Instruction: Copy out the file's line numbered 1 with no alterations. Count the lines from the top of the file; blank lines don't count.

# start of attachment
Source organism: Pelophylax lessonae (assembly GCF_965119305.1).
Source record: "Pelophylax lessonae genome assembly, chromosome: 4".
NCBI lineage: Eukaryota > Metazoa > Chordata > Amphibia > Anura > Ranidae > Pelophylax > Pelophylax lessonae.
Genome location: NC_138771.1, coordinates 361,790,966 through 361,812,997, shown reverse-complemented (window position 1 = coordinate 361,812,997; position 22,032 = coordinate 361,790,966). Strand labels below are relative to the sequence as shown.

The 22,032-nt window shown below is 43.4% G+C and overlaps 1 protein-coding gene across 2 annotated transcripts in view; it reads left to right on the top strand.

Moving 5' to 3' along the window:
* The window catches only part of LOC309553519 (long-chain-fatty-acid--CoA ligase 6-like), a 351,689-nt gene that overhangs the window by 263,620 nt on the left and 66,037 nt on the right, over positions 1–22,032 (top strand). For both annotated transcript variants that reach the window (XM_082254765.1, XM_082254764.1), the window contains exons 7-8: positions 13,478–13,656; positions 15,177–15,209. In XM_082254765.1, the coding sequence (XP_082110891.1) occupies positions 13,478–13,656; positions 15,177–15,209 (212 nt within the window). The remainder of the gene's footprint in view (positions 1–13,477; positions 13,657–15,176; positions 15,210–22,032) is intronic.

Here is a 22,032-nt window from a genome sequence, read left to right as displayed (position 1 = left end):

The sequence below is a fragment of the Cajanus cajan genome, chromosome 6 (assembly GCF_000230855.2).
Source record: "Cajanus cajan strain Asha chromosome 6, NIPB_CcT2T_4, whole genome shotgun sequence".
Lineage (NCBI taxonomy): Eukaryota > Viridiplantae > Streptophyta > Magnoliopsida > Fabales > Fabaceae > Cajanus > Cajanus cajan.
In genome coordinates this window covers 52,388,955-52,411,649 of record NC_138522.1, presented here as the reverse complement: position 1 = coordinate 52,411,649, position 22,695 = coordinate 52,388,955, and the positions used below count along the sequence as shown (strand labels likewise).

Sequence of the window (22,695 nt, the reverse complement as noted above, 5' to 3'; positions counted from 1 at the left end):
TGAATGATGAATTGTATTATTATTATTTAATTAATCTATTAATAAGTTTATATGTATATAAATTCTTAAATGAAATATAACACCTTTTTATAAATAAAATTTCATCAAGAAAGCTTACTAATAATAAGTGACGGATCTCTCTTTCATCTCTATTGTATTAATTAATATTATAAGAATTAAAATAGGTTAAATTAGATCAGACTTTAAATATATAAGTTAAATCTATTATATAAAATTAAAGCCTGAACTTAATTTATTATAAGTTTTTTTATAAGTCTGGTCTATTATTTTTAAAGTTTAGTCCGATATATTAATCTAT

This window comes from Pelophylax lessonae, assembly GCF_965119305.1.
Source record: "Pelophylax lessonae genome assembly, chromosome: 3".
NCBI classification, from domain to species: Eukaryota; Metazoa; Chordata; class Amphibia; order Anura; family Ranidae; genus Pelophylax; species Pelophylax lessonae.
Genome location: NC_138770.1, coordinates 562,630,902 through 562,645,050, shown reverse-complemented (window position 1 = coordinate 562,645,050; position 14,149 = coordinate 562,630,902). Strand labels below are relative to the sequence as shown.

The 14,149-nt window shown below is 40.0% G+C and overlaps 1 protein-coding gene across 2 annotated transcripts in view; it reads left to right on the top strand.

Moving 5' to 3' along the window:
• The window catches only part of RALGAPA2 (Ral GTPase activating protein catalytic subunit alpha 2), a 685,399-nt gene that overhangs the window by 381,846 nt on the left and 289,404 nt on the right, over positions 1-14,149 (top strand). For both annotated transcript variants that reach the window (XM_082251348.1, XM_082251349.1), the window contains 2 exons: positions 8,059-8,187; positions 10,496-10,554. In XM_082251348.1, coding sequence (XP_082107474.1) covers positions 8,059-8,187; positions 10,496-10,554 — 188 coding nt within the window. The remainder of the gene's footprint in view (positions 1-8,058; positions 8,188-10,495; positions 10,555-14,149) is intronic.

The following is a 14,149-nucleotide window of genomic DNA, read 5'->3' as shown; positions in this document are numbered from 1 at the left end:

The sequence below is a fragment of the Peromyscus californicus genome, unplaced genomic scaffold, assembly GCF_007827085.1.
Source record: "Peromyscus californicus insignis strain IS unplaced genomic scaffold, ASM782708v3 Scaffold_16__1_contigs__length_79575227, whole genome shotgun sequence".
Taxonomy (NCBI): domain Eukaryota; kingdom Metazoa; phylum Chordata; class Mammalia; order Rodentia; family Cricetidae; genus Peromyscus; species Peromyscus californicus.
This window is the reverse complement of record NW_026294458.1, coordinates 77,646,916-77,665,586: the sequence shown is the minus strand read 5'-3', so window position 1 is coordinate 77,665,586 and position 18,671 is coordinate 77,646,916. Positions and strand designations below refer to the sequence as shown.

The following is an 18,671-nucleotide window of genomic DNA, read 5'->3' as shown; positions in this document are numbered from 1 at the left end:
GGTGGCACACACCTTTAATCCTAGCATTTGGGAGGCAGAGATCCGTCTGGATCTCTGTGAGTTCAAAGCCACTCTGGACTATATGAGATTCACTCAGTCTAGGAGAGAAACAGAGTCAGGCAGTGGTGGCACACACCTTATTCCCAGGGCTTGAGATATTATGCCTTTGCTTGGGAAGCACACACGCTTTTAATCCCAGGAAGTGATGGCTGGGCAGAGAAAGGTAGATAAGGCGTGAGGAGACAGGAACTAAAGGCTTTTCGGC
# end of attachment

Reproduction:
Source organism: Pelophylax lessonae (assembly GCF_965119305.1).